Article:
A government committee formed to advise national standards for
medical colleges has recommended forming a national accreditation board
to oversee the MBBS and dentistry entrance examinations.
At a time when Tribhuvan University, Kathmandu University, Patan Academy of Health Sciences, and BP Koirala Institute of Health Sciences are running independent entrance exams for MBBS and Bachelor of Dentist Science (BDS) courses, the committee has proposed for a national medical board with the mandate to conduct the entrance tests.
Separate entrance tests conducted by different universities and medical institutions are causing unwanted pressure on the students, and promoting unhealthy competition among medical colleges, the committee members have said.
its report presented to the Ministry of Education last week, the
committee has said that the students could take a test conducted by the
proposed medical board and choose colleges on merit basis, while the
colleges determine the number of seats and scholarship programmes. The
committee has also recommended for mandatory examination for students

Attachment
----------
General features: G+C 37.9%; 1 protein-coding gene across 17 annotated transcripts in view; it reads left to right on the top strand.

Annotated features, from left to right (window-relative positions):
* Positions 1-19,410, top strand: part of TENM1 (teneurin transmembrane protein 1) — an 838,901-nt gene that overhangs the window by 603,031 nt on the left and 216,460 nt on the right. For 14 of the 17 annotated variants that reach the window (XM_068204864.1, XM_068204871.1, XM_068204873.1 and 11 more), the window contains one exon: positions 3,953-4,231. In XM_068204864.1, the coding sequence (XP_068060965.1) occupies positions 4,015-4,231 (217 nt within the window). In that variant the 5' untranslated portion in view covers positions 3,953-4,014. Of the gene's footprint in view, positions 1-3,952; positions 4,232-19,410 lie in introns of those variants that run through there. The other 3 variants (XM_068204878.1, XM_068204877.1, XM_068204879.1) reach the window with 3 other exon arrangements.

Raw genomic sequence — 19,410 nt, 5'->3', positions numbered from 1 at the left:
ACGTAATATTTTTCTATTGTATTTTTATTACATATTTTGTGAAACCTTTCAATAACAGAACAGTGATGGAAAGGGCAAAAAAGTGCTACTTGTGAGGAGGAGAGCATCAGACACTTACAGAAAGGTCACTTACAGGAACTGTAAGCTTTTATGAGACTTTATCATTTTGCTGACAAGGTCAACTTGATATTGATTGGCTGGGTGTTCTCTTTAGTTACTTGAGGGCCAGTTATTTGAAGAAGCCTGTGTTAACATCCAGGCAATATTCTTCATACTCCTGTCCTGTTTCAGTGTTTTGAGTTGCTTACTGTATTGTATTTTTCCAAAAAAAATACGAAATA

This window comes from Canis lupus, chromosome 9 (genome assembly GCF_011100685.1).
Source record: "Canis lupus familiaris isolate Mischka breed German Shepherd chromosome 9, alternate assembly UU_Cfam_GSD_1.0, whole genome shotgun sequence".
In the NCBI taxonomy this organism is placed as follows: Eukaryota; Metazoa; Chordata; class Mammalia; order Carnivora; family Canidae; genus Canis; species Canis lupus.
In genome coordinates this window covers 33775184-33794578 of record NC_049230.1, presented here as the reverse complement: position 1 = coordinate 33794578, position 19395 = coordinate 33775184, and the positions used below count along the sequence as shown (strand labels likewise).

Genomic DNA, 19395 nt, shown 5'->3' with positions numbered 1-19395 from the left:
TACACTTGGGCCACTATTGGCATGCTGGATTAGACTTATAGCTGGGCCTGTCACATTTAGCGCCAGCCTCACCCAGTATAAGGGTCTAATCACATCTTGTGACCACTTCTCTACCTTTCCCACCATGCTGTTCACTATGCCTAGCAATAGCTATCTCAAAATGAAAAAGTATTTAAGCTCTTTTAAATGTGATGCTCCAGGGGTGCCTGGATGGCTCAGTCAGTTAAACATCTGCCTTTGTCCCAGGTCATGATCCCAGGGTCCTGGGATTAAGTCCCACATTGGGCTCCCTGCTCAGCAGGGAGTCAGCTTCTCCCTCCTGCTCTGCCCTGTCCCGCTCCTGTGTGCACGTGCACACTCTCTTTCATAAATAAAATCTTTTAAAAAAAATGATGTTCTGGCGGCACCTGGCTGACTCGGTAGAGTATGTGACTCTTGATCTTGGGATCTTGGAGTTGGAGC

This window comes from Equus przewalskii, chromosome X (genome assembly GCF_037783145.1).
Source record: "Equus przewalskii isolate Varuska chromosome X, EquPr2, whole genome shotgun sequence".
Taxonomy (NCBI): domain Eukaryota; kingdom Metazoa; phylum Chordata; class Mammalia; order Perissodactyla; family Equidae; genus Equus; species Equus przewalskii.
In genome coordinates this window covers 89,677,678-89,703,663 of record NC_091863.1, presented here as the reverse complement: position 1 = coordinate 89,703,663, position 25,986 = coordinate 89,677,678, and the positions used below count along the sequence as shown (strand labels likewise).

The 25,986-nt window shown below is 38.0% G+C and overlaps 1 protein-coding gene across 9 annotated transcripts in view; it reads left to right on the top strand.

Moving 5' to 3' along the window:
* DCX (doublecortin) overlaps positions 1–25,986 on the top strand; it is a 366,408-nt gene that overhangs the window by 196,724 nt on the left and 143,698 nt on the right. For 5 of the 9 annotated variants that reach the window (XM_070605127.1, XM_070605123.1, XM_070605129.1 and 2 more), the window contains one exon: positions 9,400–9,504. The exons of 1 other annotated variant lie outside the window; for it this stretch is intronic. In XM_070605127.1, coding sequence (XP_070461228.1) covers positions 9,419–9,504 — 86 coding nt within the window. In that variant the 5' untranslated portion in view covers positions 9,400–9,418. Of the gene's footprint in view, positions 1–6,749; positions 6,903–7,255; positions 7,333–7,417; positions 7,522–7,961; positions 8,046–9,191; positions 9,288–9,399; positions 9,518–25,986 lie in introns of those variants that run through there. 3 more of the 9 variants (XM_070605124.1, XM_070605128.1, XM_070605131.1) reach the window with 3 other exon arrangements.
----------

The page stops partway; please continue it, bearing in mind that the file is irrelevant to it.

planning to go abroad for medical studies.
Dr Damodar Gajurel, chairman of Nepal Medical Council, said the recommendation, if implemented, will help harmonise the MBBS entrance examinations and also minimise the malpractices surrounding the entrance tests.
Under the existing practices, students can be enrolled in colleges affiliated to the TU only after passing its entrance examination, while those wishing to study in institutions affiliated to KU have to attend a separate entrance test. Currently, there are 21 colleges offering MBBS and BDS courses in the country.
Dr Jagdish Agrawal, a medical educationist and member of the committee, said that separate examinations held by various universities have given space for various medical colleges to admit students often based on their sound financial footing instead of their test scores. “This proposal will help set a merit-based admission system in colleges,” he said.
The committee under Jayaram Giri, the former health secretary, was formed by the Cabinet in the first week of February following the fast-unto-death protest of Dr Govinda KC of the TU Teaching Hospital, demanding for an end to political interference in the TU Institute of Medicine (IoM), stopping the affiliation process, and a separate body to appoint IoM dean.
Source: The Kathmandu Post, 10th June 2014